Agronomy

Bean Leaf Beetle

  • Latin name is Ceratoma trifurcata
  • Although the larvae feed on soybean roots, most damage occurs from adult feeding on foliage or pods
  • Found east of the Rocky Mountains, wherever soybeans are grown
  • No significant natural enemies are known
  • Hosts: alfalfa, clover, green beans, wild legumes such as tick trefoil
  • Generations per year
    • 3 – Southeast United States
    • 2 – Iowa and Illinois
    • 1 to 2 – Wisconsin
    • 1 – Canada
  • Adults overwinter in woodlots and fence rows
  • Quickly killed if exposed to temps below 14° F
  • Adults may feed on alfalfa in spring before soybeans emerge


bean leaf beetle  bean leaf beetle

Crop Symptoms

  • Impact from larvae is unknown, but thought to be insignificant
  • Leaf feeding from adults causes little impact unless defoliation exceeds 25%
  • Pod feeding results in greatest damage and affects both quality and yield
  • Adults also transmit bean pod mottle virus, which:
    • Reduces soybean yield
    • Reduces soybean quality
    • Causes green stem and delays harvest

Crop Symptom Pictures

Leaf Injury

leaf injury   leaf injury

Area of green stem

area of green stem

Pest ID

Adult:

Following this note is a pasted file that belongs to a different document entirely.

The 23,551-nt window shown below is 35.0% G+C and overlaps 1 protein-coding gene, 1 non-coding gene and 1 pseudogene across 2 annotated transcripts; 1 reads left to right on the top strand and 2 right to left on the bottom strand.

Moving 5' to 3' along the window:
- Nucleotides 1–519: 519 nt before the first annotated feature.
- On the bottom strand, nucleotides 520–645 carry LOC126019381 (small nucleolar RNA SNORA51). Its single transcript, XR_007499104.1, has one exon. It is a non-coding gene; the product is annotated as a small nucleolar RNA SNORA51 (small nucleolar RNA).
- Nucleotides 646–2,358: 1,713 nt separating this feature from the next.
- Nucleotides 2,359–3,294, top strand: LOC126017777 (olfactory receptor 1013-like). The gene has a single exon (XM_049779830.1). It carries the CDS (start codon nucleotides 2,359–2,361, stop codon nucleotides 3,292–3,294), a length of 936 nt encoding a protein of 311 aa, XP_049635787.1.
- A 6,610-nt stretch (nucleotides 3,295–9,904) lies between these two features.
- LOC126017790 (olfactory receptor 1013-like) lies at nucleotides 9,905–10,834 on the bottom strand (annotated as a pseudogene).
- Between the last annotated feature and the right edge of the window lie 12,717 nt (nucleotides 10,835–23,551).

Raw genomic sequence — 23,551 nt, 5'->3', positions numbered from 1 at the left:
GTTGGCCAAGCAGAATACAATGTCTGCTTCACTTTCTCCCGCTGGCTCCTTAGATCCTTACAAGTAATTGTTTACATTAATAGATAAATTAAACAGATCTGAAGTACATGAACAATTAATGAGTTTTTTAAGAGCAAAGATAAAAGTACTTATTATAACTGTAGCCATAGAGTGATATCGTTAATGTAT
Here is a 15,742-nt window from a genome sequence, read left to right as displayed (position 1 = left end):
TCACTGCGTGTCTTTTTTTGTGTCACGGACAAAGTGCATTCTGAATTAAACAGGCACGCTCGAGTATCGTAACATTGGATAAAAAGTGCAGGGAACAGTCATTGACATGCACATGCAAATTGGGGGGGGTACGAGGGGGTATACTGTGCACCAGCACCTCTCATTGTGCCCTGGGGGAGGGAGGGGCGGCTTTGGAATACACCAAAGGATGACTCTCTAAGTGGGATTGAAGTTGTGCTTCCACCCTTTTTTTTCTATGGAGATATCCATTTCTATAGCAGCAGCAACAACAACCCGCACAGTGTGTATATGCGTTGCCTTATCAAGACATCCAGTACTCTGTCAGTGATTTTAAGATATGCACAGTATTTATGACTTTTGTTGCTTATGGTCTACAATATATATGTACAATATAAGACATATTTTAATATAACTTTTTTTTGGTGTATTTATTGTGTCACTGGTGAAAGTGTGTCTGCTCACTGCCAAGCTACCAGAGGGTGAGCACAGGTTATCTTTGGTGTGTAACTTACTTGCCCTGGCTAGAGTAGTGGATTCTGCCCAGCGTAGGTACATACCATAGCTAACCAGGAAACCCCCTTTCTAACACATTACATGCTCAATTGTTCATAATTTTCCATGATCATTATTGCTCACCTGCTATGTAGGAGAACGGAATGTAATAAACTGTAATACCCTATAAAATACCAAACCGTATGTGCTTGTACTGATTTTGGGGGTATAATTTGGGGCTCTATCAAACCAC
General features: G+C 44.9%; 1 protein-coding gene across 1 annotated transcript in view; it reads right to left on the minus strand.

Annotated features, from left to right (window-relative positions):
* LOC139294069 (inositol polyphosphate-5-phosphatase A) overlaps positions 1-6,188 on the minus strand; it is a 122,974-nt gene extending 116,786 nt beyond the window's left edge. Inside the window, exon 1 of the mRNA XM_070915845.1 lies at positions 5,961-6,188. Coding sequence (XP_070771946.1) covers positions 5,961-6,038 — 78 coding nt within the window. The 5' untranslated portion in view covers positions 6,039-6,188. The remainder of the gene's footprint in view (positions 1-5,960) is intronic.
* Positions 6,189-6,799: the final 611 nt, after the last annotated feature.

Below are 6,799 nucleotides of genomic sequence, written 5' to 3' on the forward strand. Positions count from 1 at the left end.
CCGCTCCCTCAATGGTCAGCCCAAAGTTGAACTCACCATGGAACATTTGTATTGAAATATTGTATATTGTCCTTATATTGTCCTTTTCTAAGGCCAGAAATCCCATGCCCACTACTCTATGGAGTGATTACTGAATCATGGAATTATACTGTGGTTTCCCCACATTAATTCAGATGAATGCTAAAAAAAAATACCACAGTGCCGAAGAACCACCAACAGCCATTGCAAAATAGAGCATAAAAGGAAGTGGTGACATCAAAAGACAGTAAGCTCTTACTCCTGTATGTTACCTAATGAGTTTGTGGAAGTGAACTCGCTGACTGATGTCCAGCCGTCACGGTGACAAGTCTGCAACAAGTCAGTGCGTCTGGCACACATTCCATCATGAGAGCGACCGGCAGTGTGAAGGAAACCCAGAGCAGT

• Bean leaf beetle adults are 1/5 inch long
  • Color is typically dark yellow, but may be orange or red
  • Wing covers often with four “rectangular” marks, but may have two or no marks
  • Best identifying mark—black triangle behind pronotum (neck region)

Larvae:

  • Found in soil near roots and resemble corn rootworm larvae
  • Body color is white and head color is dark brown/black
  • Often found feeding in nodule

bean leaf beetle  bean leaf beetle  bean leaf beetle

Management Considerations

Resistance

  • Neither native nor transgenic resistance are currently available for bean leaf beetle

Beneficial Insects (Natural Enemies)

  • Very little impact documented
  • Not a recognized deterrent to beetle populations

Planting

  • If the field has a history of bean leaf beetle injury or bean pod mottle/green stem, consider planting slightly later after most bean leaf beetle adults have moved away from
    the area


Scouting Practices

Early Pod Fill Stages: R1-R3 

  • If defoliation approaches 20 to 25% and large numbers of BLB adults are present, consider insecticide application, especially if beetles exceed 20 per 20 sweeps of a sweep net
  • Decision should be based on increasing or decreasing beetle numbers, costs of control and grain price of soybeans

Late Pod Fill Stages: R5-R7  

  • If pod injury is above 10% and beetles exceed 3 per sweep, consider insecticide application, especially if other pod feeding insects (grasshoppers) are present
    • Value of control will depend on continuing injury and pod maturity

bean leaf beetle